It’s All About the Dogs

Cally, guide dog in training 

Hello one and all.

I have mentioned many times just how much Commando loves his work. He only has to suspect that we are going out and his tale wags, and he generally acts like he’s on springs. This eagerness and love of his work is something that I am so very grateful for, as I know that he is truly enjoying what he is doing.

Now you may wonder, how do guide dogs become guide dogs? Well dear readers, it’s a lot of work, for the dogs and for the humans who train them. The process lasts for around 20 months, and starts at a young age.

Firstly we have our wonderful army of Puppy Walkers, who take in the dogs from around seven weeks of age. They keep the dogs until they are around one year old, and during that time they familiarise them with the world around them and begin the basic training that will lay the foundations for these puppies to become life changing guide dogs. Throughout this first stage the puppies are monitored closely, not only by the Puppy Walkers themselves but also by their Puppy Walking Supervisor. Even at this early stage, areas such as obedience and willingness are observed along with various other traits to determine whether the puppy can go on to the next stage of training.

Once the puppy returns to Guide Dogs after their first year the training continues. Guide Dogs staff will initially help the puppy settle into their new home back at Guide Dogs where they may even be reunited with their brothers and sisters for the next stage of training. The staff will help to put the dogs at ease while making the transition; often through all kinds of fuss and fun activities. Then there is more work on obedience and the foundations are laid for more tasks such as waiting at curbs. If the dogs are happy and progress through this stage then they are introduced to the harness and the walks continue. Things like body positioning are used to help the dogs to understand what is expected of them when certain commands are issued, such as “in” or “over” which are used to help direct the dogs when working. Again the dogs are closely monitored throughout this process to ensure that they are still happy and willing to undertake the work.

If all is well, the advanced training then begins. This is where the dogs really get a taste of what life as a guide dog will be like. It involves a great deal of walking and working both on the part of the dogs and their human trainers. At this point the trainers need to get a feel for how keen the dogs are to work, how fast they walk, and the kind of journeys the dogs enjoy making. Although Commando is happy to undertake any journey in harness some dogs like to have a destination in mind and are not too keen on simply walking and working for its own sake.

There are no set time limits for the training, and there is never any pressure placed on the dogs. Training is always carried out using positive reinforcement, through things like play or favourite journeys or even a nice food reward at the end of a journey. Like people, every dog is unique and is treated as such by Guide Dogs. Although the training needs to be standardised in so far as all Guide Dogs need to know certain things, the way they learn these things can be tailored to the individual dog to ensure that at all times the dogs enjoy what we are asking them to do.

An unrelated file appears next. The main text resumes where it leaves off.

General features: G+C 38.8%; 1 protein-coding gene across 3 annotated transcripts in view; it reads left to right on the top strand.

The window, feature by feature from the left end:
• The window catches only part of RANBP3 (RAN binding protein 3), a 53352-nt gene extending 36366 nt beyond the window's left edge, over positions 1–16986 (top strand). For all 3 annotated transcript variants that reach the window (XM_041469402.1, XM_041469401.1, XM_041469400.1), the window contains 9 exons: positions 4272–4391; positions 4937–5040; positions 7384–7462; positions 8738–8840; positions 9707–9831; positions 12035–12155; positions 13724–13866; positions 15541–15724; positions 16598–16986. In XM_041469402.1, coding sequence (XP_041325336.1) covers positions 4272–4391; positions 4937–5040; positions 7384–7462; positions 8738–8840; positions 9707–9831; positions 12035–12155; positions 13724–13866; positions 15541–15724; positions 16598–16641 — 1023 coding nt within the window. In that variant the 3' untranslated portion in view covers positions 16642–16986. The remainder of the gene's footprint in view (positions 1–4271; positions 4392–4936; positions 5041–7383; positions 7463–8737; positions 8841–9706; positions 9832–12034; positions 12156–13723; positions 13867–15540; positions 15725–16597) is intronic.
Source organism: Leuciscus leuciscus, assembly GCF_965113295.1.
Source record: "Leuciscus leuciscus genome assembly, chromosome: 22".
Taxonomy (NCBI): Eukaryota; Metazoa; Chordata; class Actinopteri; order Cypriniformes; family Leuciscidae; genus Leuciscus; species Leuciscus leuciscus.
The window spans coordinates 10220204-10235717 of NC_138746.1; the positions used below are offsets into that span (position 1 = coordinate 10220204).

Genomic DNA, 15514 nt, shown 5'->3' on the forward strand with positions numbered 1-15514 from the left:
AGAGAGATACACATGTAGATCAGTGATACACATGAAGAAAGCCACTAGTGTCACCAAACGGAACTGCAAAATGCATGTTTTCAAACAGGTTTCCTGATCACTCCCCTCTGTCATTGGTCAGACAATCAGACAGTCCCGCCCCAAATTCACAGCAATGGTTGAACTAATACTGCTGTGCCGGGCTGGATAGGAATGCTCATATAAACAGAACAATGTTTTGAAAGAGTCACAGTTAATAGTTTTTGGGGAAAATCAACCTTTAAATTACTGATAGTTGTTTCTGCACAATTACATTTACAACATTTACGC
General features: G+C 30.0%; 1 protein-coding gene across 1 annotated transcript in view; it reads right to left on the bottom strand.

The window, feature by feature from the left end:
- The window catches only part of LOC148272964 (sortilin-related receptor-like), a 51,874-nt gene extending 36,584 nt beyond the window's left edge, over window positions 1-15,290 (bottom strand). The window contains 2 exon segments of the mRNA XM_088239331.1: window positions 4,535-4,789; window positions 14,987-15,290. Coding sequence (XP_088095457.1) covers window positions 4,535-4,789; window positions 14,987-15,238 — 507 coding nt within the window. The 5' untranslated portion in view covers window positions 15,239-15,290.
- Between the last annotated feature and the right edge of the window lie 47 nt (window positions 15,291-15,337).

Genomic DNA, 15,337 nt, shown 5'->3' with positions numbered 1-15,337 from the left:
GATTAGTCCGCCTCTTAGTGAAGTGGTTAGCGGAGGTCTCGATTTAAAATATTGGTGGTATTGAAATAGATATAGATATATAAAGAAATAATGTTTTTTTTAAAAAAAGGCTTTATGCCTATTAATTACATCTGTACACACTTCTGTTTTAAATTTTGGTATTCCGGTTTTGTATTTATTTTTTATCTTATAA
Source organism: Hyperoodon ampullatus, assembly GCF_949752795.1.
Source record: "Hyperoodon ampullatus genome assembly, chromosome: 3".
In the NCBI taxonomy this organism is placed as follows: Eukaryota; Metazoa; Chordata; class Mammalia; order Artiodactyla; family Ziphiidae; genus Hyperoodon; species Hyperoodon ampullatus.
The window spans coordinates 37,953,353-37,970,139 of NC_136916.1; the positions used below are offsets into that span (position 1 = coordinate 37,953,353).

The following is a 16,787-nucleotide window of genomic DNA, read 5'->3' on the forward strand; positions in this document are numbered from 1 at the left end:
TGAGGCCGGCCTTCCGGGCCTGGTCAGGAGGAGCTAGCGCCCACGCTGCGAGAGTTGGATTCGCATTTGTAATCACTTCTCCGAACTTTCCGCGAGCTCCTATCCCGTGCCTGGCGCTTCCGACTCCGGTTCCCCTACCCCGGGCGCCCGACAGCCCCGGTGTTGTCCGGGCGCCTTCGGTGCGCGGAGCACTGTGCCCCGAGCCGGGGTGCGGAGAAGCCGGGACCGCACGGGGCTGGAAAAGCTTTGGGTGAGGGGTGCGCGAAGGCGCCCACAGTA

Dogs are never forced to do the work. If they are reluctant then the first thing that happens is that staff try to find out why the dog is reluctant, do they prefer a journey with a destination, do they like to take alternate routes there and back, or are they simply having an off day.

In the final analysis a guide dog must be willing. They must want to do the job. If it is determined that the dog doesn’t want to be a guide dog then so be it. Efforts are made to try and find them a new career, or failing that they can become pets. Of course, this is after the home in question has been thoroughly vetted by Guide Dogs, that is.

Guide Dogs will never force a dog into the role. It would be counterproductive on every front. So when you see a working guide dog you can be sure that that dog is a guide dog because they have in their own way chosen to be a guide dog. Furthermore they have been matched to an owner whose lifestyle will best suit the dog and let them play to their strengths and do the kind of work they enjoy most. This is just one more reason why the matching process is so important. It is as much for the dogs as for the humans with whom they will be working.

In addition, this is why we have after-care visits. This is to ensure that our dogs are still happy, willing, and enjoying their work, and to take action if this is not found to be the case.


Alex, 1:27pm Tue 10 Feb 2015:

Hello Craig and Commando, thank you for writing your blog, as a new puppy walker it's very interesting to read your experiences as a guide dog owner. Our puppy has on,y been with us 6 days but she is learning so much and I have been telling her she will have a very special job when she grows up. I look forward to future blog posts. Kind regards

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Craig And Commando

Craig is in his early thirties and he is completely blind. His blog details the day-to-day adventures he experiences with his first guide dog, Commando.

Read Craig and Commando's most recent adventures.